France – Languedoc

Devil Wine Of Yes Country

22 June 2013

Prix Fixe Diable RougeI don’t think of France as a particularly tumultuous country in terms of wine. Its AOC system is well-defined and strict, meaning that when you buy a Chablis or a Beaujolais, you can be relatively certain about how that wine will taste. But in the south, in the Languedoc region in particular, things get a lot more wild and wooly. In the manner of Italy’s Super Tuscan vintners, many important Languedoc producers “ignore the AOC system completely and put most of their effort into making high-quality vins de pays,” according to The Oxford Companion to Wine.

Vins de pays, or country wines, were originally intended to be simple, tasty wines which have some basic hallmarks of the region from which they came. But according to The Sotheby’s Wine Encyclopedia, “This category of wine includes some of the most innovative and exciting wines being produced in the world today.” The lack of restrictions in this class of wines “encouraged the more creative winemakers to produce wines that best expressed their terroir without being hampered by an overregulated AOC system…” the Encyclopedia goes on to say.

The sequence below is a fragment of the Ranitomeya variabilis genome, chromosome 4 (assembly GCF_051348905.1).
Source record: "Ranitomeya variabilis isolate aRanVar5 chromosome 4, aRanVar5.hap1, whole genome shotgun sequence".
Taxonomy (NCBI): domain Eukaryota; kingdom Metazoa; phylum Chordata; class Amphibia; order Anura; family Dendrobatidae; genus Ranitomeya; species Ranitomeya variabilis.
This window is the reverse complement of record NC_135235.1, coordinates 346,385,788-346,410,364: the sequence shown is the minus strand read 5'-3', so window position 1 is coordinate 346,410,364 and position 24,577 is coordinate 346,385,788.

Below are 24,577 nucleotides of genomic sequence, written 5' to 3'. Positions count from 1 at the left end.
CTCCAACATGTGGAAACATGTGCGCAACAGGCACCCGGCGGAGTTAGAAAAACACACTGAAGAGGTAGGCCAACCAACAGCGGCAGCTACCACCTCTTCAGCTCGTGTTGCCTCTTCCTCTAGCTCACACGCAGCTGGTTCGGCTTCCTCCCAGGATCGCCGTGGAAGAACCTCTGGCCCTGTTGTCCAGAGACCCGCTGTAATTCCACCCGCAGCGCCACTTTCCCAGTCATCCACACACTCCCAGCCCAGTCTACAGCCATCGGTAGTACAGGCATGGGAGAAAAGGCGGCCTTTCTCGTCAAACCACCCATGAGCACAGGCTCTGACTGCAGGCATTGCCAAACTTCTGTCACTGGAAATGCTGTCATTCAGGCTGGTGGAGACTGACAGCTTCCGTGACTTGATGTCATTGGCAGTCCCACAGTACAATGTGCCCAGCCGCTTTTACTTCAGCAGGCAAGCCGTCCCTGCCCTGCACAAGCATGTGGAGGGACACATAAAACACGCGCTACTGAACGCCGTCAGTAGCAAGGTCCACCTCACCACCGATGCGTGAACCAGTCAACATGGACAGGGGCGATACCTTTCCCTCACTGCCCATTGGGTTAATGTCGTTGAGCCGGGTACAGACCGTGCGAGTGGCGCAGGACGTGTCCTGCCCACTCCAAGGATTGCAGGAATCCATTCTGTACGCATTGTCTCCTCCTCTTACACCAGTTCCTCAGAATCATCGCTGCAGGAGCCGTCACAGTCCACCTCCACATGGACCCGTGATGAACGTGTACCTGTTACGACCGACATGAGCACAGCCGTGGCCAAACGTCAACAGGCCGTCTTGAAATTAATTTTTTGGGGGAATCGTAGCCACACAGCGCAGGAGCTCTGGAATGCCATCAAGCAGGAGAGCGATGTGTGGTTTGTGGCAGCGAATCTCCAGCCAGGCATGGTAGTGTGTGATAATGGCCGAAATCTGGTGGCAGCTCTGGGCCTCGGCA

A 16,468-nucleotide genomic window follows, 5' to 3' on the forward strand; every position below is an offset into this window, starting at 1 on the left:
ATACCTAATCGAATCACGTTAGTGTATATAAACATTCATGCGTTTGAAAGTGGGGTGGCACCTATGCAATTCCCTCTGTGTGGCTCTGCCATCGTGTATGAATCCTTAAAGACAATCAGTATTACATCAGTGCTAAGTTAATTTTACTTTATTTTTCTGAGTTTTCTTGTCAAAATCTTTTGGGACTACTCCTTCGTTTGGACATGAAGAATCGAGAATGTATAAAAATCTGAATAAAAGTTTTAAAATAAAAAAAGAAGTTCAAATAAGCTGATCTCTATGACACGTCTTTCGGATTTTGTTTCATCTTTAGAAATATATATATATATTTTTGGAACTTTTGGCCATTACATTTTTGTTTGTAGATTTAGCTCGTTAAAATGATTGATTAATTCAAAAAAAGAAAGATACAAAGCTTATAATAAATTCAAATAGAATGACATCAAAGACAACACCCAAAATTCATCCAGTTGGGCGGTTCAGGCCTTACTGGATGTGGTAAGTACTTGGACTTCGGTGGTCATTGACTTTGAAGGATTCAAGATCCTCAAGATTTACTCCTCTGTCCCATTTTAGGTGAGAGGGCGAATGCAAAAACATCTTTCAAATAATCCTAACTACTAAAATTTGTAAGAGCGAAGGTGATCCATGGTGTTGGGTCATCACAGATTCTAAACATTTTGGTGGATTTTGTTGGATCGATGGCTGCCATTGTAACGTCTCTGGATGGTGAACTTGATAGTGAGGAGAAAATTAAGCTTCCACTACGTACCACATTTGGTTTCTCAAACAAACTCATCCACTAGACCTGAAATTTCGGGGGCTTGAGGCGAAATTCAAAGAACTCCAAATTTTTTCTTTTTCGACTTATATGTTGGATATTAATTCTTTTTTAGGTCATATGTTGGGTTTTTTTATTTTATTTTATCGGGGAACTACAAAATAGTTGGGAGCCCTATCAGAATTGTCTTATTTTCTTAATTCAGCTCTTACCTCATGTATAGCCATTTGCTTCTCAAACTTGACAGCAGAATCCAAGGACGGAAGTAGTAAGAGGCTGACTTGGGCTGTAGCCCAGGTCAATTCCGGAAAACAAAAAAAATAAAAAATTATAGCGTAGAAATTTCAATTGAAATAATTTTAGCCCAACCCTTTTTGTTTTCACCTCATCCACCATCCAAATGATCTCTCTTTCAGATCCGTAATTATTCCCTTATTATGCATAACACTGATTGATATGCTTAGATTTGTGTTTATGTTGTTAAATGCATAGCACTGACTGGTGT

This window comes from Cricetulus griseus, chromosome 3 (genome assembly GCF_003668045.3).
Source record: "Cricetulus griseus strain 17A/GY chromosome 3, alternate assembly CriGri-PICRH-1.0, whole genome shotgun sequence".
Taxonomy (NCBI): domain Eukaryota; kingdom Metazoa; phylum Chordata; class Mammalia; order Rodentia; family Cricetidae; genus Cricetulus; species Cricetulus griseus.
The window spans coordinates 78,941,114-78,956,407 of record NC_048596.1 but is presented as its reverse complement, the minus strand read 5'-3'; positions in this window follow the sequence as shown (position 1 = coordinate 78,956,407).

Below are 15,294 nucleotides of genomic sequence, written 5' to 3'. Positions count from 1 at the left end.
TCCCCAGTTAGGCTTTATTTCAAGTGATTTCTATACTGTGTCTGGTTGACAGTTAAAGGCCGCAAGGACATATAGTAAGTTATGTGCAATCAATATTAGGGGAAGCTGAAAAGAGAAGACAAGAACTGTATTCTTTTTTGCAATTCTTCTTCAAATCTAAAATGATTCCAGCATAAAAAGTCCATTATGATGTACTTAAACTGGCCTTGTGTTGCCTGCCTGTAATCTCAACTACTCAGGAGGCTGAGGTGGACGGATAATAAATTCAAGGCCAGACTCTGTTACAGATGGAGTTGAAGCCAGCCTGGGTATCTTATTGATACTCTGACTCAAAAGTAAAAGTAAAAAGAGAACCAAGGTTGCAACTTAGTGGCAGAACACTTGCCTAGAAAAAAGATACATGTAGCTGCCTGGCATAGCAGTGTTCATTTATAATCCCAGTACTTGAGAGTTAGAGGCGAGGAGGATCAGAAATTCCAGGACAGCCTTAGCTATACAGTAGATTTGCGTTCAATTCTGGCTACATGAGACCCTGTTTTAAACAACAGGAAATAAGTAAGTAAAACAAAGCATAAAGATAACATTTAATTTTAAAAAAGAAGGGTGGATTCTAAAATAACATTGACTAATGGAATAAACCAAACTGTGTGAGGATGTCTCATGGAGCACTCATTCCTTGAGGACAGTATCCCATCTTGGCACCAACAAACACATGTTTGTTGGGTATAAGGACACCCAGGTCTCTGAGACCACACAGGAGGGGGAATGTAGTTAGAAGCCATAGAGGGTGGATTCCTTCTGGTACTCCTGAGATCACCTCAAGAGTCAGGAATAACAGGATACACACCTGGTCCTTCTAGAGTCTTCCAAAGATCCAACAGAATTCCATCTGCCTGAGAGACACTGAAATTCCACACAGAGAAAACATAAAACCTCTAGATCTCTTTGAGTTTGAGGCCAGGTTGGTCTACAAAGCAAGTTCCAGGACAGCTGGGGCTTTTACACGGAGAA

The most successful of the vins de pays, according to the Encyclopedia, is the Vin de Pays d’Oc, which encompasses the entire southwest coast of France from Spain almost to Avignon. The refreshingly easy-to-pronounce name means, rather strangely, “wine of the yes country.” In the ancient local Occitan language, “oc” is used for “yes” instead of “oui,” so if you’re in oc country, you know you’re in the south (though you’ll be hard pressed to find an Occitan speaker nowadays, thanks to France’s policy of stamping out any language or dialect that wasn’t high French, which continues even now to a certain extent).

I’m very fond of this unruly region of France, and thus it was with pleasure that I received a complimentary sample of a Vin de Pays d’Oc, especially because it was made from a grape variety I’d never heard of: Marselan. Created in 1961 and authorized for Vin de Pays d’Oc use just 23 years ago, this crossing of Cabernet Sauvignon and Grenache Noir was created specifically for the Languedoc terroir, and it “can offer respectable levels of both color and flavor,” according to the Oxford Companion.